Runners, cyclists and triathletes typically aim to reach peak fitness about two weeks before a big event. Most training plans ease up at about that point, heading into the so-called "taper" period, getting an athlete ready to race. Research has shown that cumulative fatigue fades quickly for those first two weeks, while fitness fades very little, meaning that you can show up on race day still in great shape but far more rested, allowing for optimal performance.

If your sport happens to be surfing or racquetball -– or even just weight training at the gym -– you probably don't have the luxury (or the burden, depending on your perspective) of structuring your training toward a few big events. But even if you take a rest day after every surf session, racquetball match or muscle group you train, you are still likely going to accumulate some fatigue.

When you need to shed 100 percent of this fatigue, two weeks of rest is usually not enough time to get you fully recovered. A 2005 study of Olympic swimmers, for example, published in the Journal of Strength and Conditioning Research, found fatigue markers still present in the rested athletes six months after the season's end. Push hard again before your body is ready and you'll carry some of that residual fatigue into the months ahead, raising the likelihood of breaking down early during your next big push.

The secret to optimal performance, therefore, is to take a break long enough to let all signs of fatigue disappear -– "It's essentially a recharge point for those adaptive mechanisms," says Couzens -– but not long enough to lose all of your current fitness. As for how long that break should be, it depends on how hard you've been working out, but one to two months is plenty for most nonprofessionals.

No matter your goals, it's best not to train in one discipline for too long without a break. Research published as far back as 1997, in The Journal of Sports Sciences, suggests that sport-specific training done more than five months before competition has minimal effect on performance. Plus, the body can handle only so much repeated stress -– training and adapting, while accumulating fatigue. If you're hoping to run a July marathon, for example, going out to crush anaerobic intervals six months before will only turn you into what Couzens calls a "February superstar," impressing the competition too early in the year. "Rarely are those guys around when it counts," says Couzens. Even if you play a single sport year-round -– basketball, squash, softball -– thinking in seasons is a good idea, with a four-to-five-month period of commitment followed by a month or two of going easy.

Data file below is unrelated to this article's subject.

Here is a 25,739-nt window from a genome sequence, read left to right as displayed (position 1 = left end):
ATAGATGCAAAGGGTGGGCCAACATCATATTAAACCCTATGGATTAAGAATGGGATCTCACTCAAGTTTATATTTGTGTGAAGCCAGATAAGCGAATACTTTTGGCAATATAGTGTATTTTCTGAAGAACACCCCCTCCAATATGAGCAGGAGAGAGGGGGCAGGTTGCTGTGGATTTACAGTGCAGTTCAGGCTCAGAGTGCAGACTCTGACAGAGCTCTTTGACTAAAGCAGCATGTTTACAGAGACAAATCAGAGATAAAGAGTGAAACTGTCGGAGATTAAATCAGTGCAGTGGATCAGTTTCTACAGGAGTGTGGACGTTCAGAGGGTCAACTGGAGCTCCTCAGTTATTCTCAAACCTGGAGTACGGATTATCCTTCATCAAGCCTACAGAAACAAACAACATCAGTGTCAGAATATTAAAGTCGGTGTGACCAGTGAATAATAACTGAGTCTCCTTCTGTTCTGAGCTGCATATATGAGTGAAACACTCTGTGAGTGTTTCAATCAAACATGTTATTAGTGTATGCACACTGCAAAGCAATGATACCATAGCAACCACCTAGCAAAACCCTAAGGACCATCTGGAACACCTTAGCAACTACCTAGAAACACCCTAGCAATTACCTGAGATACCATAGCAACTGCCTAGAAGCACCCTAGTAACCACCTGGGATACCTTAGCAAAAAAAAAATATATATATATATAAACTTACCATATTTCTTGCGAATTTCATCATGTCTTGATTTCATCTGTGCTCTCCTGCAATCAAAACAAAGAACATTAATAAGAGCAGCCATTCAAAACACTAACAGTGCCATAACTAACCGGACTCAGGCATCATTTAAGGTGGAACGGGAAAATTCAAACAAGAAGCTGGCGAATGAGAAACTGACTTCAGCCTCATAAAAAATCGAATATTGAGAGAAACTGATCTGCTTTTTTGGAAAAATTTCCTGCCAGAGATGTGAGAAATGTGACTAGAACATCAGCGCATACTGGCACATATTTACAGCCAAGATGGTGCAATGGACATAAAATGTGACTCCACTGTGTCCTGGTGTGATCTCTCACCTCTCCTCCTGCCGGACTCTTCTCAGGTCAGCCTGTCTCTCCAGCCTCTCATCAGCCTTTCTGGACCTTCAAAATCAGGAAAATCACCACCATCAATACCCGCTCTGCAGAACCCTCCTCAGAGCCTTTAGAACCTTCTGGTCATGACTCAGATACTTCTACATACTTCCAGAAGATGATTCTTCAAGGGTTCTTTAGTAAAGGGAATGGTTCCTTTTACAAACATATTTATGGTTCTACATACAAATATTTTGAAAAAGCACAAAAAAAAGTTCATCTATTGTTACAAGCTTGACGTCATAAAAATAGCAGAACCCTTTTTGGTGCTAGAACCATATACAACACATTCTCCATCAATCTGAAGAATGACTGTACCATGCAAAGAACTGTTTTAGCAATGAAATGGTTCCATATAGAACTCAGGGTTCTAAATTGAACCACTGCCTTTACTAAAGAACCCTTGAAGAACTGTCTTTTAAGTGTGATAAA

Make The Most Of Your Time Off
Taking a long break doesn't mean getting overly friendly with the couch -– you don't want to fall completely out of shape, and you certainly don't want to add pounds that will be hard to shed later. But steer clear of anything even remotely resembling a training plan, don't consider lung-busting interval workouts, and, most of all, stay away from your primary sport. Instead, look for sports that either build up some attribute useful in your main sport or keep you in similar shape but with a different mental focus.

If you're a cyclist or runner, for example, learn proper squat form and do a little winter strength training to fortify yourself against injury. If obstacle racing happens to be your thing, join a mixed-martial-arts gym for a couple of months, getting that same full-body experience but in a different format. And if you play basketball or tennis, dabble in mountain biking to keep the heart and lungs working, while giving the joints a break. Nick White, a senior coach with Carmichael Training Systems, considers self-deprivation to be the whole point: "Taking away that thing you love can really reinforce how much you love it, helping to bring back that motivation. Otherwise, training gets to feel like a job." And if your wife tries one more time to get you into her Pilates group, remember Antonio Brown and have at it.